• A draft of the actions [the task force] will recommend the ACRL Board take is included as now an ancillary document. …

The inclusions of a glossary and a bibliography in the document have been applauded by those participating in the review process.

On the Road to Adoption

As librarians create strategies for implementation, they can view the framework as a new way to understand the information literacy efforts already underway; as a provider of new language and concepts to communicate what is being done, why, and how; and as a process through which to transform the goals set for information literacy instruction and programs. The new framework encourages librarians, faculty, and others to work together in designing instruction sessions and assignments, incorporating information literacy into course work and curricula as part of student projects. It points to information literacy as a critical component of comprehensive learning assessment.

Final edits will continue through the summer to review the framework’s language for clarity and for its connection to content creation and varied forms of information. The task force is recommending the dissolution of the 2000 standards and the creation of an implementation task force, with a part-time information literacy strategist hired at headquarters to assist. The task force is encouraging disciplinary and topical conferences to explore how the new framework might be applied. As with the 2000 standards, it’s likely that these Frames will be used beyond the academic environment, creating better learners everywhere.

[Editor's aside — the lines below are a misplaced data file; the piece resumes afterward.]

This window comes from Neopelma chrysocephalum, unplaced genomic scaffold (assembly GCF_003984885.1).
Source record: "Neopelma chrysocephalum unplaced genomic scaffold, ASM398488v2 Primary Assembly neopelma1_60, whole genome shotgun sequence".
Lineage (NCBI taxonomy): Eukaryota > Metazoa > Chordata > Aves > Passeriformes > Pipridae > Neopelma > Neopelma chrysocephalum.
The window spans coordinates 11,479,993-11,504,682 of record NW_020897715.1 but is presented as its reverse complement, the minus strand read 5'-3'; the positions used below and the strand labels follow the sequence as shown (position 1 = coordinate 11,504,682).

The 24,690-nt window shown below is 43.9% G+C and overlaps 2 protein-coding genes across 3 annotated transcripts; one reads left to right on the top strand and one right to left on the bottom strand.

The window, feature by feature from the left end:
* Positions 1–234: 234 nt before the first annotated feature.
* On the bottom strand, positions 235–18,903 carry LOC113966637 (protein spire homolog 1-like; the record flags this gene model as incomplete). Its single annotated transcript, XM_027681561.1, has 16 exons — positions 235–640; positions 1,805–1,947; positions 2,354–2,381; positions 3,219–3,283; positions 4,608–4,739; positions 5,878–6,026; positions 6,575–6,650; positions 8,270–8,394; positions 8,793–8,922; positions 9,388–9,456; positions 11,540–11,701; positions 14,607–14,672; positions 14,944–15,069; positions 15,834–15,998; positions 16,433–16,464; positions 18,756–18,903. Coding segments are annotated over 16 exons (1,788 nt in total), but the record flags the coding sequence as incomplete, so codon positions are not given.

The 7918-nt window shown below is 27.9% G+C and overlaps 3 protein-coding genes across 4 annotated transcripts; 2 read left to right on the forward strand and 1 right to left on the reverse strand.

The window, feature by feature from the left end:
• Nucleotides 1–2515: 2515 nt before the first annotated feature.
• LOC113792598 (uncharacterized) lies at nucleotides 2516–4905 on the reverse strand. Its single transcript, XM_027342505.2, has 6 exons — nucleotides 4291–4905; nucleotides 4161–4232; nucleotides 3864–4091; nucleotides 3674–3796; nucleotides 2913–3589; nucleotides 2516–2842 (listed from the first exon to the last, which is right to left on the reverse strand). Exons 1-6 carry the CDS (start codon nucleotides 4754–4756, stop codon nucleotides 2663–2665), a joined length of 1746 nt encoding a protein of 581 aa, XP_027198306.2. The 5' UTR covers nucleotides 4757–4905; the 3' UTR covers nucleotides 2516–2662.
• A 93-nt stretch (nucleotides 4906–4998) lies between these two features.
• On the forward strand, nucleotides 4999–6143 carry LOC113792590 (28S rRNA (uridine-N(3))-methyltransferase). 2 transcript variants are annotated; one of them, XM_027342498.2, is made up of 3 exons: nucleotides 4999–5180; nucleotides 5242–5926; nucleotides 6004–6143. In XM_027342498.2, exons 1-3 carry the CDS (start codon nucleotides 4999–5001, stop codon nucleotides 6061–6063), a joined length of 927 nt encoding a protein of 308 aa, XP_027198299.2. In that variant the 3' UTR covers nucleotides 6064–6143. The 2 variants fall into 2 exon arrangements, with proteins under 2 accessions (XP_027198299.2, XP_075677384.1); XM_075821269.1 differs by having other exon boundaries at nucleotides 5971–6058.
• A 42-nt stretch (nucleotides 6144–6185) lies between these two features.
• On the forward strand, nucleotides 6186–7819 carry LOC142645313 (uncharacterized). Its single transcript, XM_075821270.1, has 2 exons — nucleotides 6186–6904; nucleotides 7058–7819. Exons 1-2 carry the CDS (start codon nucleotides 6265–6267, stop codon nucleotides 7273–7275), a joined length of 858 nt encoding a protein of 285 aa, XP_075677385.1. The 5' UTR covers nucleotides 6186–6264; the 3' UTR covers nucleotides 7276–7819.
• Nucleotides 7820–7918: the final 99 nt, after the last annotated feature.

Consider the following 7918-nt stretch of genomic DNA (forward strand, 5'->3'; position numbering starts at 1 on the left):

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Barbie E. Keiser is an information resources management consultant located in the metropolitan Washington, D.C., area.

Email Barbie E. Keiser